Not my house. . .or the laundry. . .those are never-ending jobs. No, I'm truly thankful that all foods are clean to us in Christ. That's something most of us never contemplate for even a split second because we take it for granted. The idea has been on my mind, though, after talking with my upstairs neighbor. I happened to mention that my eldest son was applying for a summer teaching job in East Asia. Her immediate reaction was to shudder over the food choices in that part of the world. I reassured her that Kevin doesn't mind trying strange new foods. After all, he ate the camel meat set before him last summer. She nodded, and said eating strange new foods wasn't the issue for her; it was a matter of not having access to halal meats. She said they would never consider visiting the Far East because they might accidentally defile themselves with unclean foods.
That stuck with me all week. Think what a hindrance dietary laws would have been to the spread of the Gospel. It would be a stretch to surround yourself with people who are constantly serving you offensive dishes. If you did overcome your distaste for the people and their food, you would still waste precious time and energy trying to research where every piece of meat originated. Feeding yourself within the bounds of Mosaic law could quickly become a higher priority than teaching the Gospel.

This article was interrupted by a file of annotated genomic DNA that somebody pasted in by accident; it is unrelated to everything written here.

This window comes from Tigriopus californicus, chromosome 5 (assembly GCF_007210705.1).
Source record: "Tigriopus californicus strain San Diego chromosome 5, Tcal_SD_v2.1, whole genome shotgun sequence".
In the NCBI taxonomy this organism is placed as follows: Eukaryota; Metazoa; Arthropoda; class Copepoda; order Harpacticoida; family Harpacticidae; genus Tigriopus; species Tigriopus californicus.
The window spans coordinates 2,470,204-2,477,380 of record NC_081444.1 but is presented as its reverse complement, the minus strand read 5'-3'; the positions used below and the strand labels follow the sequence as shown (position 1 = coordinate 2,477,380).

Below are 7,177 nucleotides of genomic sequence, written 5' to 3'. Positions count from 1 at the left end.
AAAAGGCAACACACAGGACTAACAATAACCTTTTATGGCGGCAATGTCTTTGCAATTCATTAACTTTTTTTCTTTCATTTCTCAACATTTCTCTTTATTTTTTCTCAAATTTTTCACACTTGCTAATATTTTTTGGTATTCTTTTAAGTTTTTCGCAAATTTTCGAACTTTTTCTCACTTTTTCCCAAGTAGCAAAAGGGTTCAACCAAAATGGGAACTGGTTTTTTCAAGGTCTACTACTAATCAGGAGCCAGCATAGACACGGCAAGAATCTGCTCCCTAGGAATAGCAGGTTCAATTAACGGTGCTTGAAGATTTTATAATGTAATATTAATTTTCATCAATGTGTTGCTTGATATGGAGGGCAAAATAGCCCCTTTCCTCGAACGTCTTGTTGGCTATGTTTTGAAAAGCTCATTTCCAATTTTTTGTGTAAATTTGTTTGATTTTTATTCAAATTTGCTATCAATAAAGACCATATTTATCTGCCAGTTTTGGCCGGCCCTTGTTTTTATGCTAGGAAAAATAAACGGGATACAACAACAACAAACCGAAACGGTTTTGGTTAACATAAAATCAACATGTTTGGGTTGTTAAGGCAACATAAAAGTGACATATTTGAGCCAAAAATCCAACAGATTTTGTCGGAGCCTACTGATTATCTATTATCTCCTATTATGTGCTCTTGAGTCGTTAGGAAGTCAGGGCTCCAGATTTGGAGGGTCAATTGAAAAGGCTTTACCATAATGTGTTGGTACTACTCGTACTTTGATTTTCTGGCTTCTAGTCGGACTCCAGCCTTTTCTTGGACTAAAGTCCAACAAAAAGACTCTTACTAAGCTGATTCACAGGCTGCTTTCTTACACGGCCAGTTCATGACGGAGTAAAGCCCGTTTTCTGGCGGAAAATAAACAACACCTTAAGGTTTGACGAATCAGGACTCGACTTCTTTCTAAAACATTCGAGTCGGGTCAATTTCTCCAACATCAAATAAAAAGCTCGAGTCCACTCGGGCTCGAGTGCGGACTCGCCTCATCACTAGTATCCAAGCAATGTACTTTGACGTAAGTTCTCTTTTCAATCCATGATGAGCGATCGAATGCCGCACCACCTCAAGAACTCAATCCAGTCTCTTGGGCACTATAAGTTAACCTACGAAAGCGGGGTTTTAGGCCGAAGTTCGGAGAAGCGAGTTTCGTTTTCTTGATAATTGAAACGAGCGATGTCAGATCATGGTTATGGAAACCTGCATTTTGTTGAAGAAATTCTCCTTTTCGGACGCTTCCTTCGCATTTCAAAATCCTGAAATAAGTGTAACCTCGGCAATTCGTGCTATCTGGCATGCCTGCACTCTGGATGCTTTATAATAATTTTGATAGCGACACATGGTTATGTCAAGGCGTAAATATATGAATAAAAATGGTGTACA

That's why I'm grateful that Jesus Christ declared that it isn't what goes into the stomach but what comes out of the heart that defiles us, that God gave Peter a vision on the rooftop declaring all foods clean, and that Paul assured his readers that all foods can be eaten with gratitude to God.